Hospitality bosses say ‘hopes crushed’ after Chancellor unveils latest plan

24 September 2020, 16:14

Coronavirus pubs curfew
Coronavirus – Wed Sep 23, 2020. Picture: PA

The chief of Young’s, Patrick Dardis, was among leaders to criticise the new measures, saying they will ‘not stop businesses from laying off staff’.

Hospitality firms hit hard by the pandemic said their hopes were “crushed” after the Chancellor announced his latest economic support package, and the measures “don’t go far enough”.

The chief of pub giant Young’s, Patrick Dardis, was among leaders to criticise the new measures, saying they will “not stop businesses from laying off staff”.

Bosses said that greater support is still needed to aid the recovery of pubs, bars, restaurants and other businesses, although trade groups hailed Rishi Sunak’s decision to extend VAT cuts.

He announced plans to extend a current 15% cut on VAT for hospitality and tourism firms from January until the end of March.

Mr Sunak said the extension would add around £800 million to the existing £2.5 billion cost of the measure.

The move, which maintains a VAT of 5% on food, non-alcoholic drinks and accommodation, was welcomed by industry leaders.

Mr Dardis said the tax reduction is “helpful” but said he believes new job support scheme measures will “make no difference, I’m afraid to say”.

He said: “We can only afford to operate the new restricted hours and the work from home message with a much-reduced workforce.

“This will not stop businesses from laying off staff.

“Our plan before today’s announcement will not alter as a consequence of what was said today.

“If we have to close some businesses, we will mothball those and will not carry a workforce in the hope they will reopen any time soon, or indeed, at all.”

Meanwhile, David McDowall, chief operating officer of Brewdog, tweeted to say that the “hopes of our sector have been crushed”.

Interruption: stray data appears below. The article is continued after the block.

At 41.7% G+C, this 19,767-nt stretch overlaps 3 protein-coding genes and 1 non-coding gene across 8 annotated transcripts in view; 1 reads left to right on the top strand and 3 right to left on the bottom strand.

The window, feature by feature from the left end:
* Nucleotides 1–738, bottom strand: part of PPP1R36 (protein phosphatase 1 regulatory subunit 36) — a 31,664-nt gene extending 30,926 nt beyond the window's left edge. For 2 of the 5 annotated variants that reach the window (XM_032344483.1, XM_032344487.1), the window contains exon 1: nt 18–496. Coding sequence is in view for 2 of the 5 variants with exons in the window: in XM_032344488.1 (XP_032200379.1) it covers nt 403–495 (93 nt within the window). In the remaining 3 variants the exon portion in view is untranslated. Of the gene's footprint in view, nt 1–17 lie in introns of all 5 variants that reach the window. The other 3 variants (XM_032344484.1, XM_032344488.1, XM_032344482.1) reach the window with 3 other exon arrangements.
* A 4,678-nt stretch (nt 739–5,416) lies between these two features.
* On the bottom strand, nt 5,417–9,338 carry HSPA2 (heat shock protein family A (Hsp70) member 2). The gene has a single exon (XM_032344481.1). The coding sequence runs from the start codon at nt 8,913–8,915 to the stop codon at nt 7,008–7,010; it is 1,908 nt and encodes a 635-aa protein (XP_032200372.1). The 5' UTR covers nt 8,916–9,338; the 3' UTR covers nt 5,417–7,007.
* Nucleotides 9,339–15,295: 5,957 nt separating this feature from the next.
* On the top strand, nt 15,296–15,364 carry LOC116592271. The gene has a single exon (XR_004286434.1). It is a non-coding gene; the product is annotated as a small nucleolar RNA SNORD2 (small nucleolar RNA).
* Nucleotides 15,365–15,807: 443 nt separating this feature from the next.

He said the new plans are “just not enough to avert a crisis facing thousands of businesses and hundreds of thousands of livelihoods”.

Nick Mackenzie, chief executive of Greene King, called for “more targeted support” to help people where pubs or venues remain closed.

“The industry is still dealing with the crippling after-effects of the nationwide lockdown, and the cumulative effect of the new restrictions, combined with the singling out of pubs, mean the measures announced by the Chancellor don’t go far enough, especially for drink-led city centre pubs,” he said.

About 37,630 pubs across the English regions, and 3,118 in Wales, will be under the new 10pm curfew on Thursday, according to real estate adviser Altus Group.

Kate Nicholls, chief executive of trade body UKHospitality, said job support scheme plans are a “move in the right direction” but also called for more targeted efforts.

“We need Government to go further in hospitality, recognising the greater restrictions imposed upon us, and pick up the full cost of unworked hours,” she said.

“Full support to sustain people in their jobs during what could be a pretty bleak winter for hospitality would be a great step forward.

“The Chancellor has given us some reason to be positive again, but we urge him to engage with the trade on specific measures to keep people in work.

“While some of these measures announced today will give businesses a future to shoot for, and hope that they can begin to rebuild, we are still not out of the woods.”

Tom Ironside, director of business and regulation at the British Retail Consortium, said the new jobs programme will “help reduce job losses” at eligible firms but called for an extension to the current business rates holiday.

Other trade groups, such as UKHospitality, had called for an extension to the business rates holiday for hospitality and retail firms for the 2021-22 financial year, before the Chancellor’s speech.

Mr Ironside said: “Retail is on a delicate path to recovery, but the looming threat to this remains the £8 billion business rates cliff-edge from April 2021.

“Retailers need certainty and the Chancellor must take action and bring down the business rates burden in order to avoid unnecessary job losses and shop closures.”

By Press Association